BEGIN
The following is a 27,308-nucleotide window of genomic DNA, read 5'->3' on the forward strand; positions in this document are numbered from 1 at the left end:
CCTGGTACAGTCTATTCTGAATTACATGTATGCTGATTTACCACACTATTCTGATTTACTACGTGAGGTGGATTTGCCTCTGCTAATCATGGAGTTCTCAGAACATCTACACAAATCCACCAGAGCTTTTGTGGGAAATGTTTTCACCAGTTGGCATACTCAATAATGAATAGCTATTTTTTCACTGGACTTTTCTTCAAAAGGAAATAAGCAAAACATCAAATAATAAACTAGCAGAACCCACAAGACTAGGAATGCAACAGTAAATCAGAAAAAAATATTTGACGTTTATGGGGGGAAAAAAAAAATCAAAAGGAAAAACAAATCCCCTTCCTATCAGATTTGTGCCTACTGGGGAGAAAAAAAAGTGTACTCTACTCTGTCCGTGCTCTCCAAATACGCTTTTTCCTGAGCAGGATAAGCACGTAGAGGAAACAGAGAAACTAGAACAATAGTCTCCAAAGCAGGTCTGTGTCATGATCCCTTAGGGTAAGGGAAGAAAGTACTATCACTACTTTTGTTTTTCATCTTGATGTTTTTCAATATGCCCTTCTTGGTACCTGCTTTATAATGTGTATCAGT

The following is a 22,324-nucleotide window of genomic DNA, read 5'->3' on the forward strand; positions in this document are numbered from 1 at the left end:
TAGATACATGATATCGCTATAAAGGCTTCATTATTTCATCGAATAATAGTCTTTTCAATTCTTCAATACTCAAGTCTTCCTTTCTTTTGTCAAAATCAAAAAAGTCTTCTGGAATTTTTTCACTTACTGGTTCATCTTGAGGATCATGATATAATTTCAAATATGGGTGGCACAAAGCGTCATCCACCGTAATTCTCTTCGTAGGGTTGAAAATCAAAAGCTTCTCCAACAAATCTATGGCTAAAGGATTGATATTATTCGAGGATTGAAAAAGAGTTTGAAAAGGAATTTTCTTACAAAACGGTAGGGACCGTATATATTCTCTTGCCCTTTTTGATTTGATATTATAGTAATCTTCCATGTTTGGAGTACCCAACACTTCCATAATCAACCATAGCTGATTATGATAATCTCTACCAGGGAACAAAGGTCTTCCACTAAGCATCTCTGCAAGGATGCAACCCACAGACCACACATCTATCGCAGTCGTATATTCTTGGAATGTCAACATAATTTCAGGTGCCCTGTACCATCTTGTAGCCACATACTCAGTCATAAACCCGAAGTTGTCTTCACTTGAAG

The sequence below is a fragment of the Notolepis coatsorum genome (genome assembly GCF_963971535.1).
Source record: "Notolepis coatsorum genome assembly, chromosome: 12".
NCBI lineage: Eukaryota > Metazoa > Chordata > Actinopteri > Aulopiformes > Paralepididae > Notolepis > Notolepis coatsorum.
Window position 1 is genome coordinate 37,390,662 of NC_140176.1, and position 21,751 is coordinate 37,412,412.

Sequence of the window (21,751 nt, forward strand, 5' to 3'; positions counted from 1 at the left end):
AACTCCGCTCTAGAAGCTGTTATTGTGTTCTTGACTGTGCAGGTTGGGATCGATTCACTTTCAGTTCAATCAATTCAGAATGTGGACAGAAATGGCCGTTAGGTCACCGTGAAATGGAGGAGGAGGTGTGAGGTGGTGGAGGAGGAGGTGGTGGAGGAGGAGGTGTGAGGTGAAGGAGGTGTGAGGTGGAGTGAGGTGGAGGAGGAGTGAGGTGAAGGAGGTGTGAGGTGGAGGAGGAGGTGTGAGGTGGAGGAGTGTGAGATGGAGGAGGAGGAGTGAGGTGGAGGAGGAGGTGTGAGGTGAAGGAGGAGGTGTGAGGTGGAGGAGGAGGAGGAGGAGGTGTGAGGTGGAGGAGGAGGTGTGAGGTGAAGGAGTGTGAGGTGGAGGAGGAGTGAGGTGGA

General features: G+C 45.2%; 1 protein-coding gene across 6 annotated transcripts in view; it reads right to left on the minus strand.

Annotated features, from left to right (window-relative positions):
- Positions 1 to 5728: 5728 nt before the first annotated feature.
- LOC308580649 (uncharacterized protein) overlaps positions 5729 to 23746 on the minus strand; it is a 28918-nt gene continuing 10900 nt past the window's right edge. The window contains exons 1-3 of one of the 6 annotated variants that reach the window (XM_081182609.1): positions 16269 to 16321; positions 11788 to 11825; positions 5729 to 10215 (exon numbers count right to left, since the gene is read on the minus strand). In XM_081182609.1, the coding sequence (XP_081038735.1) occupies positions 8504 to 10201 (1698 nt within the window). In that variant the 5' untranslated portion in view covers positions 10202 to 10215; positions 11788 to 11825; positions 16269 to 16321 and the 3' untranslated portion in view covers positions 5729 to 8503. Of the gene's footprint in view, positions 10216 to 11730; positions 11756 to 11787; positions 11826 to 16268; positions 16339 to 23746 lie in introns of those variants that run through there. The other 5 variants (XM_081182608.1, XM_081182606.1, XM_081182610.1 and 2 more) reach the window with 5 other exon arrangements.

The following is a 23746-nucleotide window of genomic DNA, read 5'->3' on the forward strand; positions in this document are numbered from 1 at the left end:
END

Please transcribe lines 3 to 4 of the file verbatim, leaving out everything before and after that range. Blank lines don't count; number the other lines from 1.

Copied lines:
The following is a 22,324-nucleotide window of genomic DNA, read 5'->3' on the forward strand; positions in this document are numbered from 1 at the left end:
TAGATACATGATATCGCTATAAAGGCTTCATTATTTCATCGAATAATAGTCTTTTCAATTCTTCAATACTCAAGTCTTCCTTTCTTTTGTCAAAATCAAAAAAGTCTTCTGGAATTTTTTCACTTACTGGTTCATCTTGAGGATCATGATATAATTTCAAATATGGGTGGCACAAAGCGTCATCCACCGTAATTCTCTTCGTAGGGTTGAAAATCAAAAGCTTCTCCAACAAATCTATGGCTAAAGGATTGATATTATTCGAGGATTGAAAAAGAGTTTGAAAAGGAATTTTCTTACAAAACGGTAGGGACCGTATATATTCTCTTGCCCTTTTTGATTTGATATTATAGTAATCTTCCATGTTTGGAGTACCCAACACTTCCATAATCAACCATAGCTGATTATGATAATCTCTACCAGGGAACAAAGGTCTTCCACTAAGCATCTCTGCAAGGATGCAACCCACAGACCACACATCTATCGCAGTCGTATATTCTTGGAATGTCAACATAATTTCAGGTGCCCTGTACCATCTTGTAGCCACATACTCAGTCATAAACCCGAAGTTGTCTTCACTTGAAG